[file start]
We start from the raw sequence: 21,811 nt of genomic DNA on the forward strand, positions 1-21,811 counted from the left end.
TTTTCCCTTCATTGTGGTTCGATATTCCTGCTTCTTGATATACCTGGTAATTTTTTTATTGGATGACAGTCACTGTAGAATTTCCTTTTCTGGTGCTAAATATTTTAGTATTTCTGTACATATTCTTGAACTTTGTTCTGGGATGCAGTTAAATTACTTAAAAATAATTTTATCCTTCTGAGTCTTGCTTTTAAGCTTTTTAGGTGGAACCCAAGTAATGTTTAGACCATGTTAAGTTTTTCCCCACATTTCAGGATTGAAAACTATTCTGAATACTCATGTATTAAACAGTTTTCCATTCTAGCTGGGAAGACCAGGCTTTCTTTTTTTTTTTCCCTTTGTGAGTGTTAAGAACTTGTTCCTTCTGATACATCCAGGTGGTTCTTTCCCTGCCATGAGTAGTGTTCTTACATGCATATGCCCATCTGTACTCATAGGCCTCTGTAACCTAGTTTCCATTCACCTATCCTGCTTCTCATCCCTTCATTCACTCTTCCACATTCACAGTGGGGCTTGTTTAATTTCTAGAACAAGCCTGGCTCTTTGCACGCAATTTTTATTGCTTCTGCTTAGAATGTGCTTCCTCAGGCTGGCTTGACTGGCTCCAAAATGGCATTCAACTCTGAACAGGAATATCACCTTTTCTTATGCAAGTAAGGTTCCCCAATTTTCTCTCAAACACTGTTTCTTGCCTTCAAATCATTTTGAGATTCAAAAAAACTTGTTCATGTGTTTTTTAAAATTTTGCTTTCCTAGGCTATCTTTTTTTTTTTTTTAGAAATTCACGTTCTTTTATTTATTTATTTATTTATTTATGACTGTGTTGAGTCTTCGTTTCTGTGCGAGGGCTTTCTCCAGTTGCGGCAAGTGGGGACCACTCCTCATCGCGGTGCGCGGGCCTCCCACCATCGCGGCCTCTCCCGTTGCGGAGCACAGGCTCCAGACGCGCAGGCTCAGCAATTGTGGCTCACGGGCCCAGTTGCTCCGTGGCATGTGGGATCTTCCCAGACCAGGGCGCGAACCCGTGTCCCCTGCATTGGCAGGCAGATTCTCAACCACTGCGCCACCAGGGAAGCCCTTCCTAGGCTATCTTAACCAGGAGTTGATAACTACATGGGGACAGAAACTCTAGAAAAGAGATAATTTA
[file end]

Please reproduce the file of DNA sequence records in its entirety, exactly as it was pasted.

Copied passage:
We start from the raw sequence: 21,811 nt of genomic DNA on the forward strand, positions 1-21,811 counted from the left end.
TTTTCCCTTCATTGTGGTTCGATATTCCTGCTTCTTGATATACCTGGTAATTTTTTTATTGGATGACAGTCACTGTAGAATTTCCTTTTCTGGTGCTAAATATTTTAGTATTTCTGTACATATTCTTGAACTTTGTTCTGGGATGCAGTTAAATTACTTAAAAATAATTTTATCCTTCTGAGTCTTGCTTTTAAGCTTTTTAGGTGGAACCCAAGTAATGTTTAGACCATGTTAAGTTTTTCCCCACATTTCAGGATTGAAAACTATTCTGAATACTCATGTATTAAACAGTTTTCCATTCTAGCTGGGAAGACCAGGCTTTCTTTTTTTTTTTCCCTTTGTGAGTGTTAAGAACTTGTTCCTTCTGATACATCCAGGTGGTTCTTTCCCTGCCATGAGTAGTGTTCTTACATGCATATGCCCATCTGTACTCATAGGCCTCTGTAACCTAGTTTCCATTCACCTATCCTGCTTCTCATCCCTTCATTCACTCTTCCACATTCACAGTGGGGCTTGTTTAATTTCTAGAACAAGCCTGGCTCTTTGCACGCAATTTTTATTGCTTCTGCTTAGAATGTGCTTCCTCAGGCTGGCTTGACTGGCTCCAAAATGGCATTCAACTCTGAACAGGAATATCACCTTTTCTTATGCAAGTAAGGTTCCCCAATTTTCTCTCAAACACTGTTTCTTGCCTTCAAATCATTTTGAGATTCAAAAAAACTTGTTCATGTGTTTTTTAAAATTTTGCTTTCCTAGGCTATCTTTTTTTTTTTTTTAGAAATTCACGTTCTTTTATTTATTTATTTATTTATTTATGACTGTGTTGAGTCTTCGTTTCTGTGCGAGGGCTTTCTCCAGTTGCGGCAAGTGGGGACCACTCCTCATCGCGGTGCGCGGGCCTCCCACCATCGCGGCCTCTCCCGTTGCGGAGCACAGGCTCCAGACGCGCAGGCTCAGCAATTGTGGCTCACGGGCCCAGTTGCTCCGTGGCATGTGGGATCTTCCCAGACCAGGGCGCGAACCCGTGTCCCCTGCATTGGCAGGCAGATTCTCAACCACTGCGCCACCAGGGAAGCCCTTCCTAGGCTATCTTAACCAGGAGTTGATAACTACATGGGGACAGAAACTCTAGAAAAGAGATAATTTA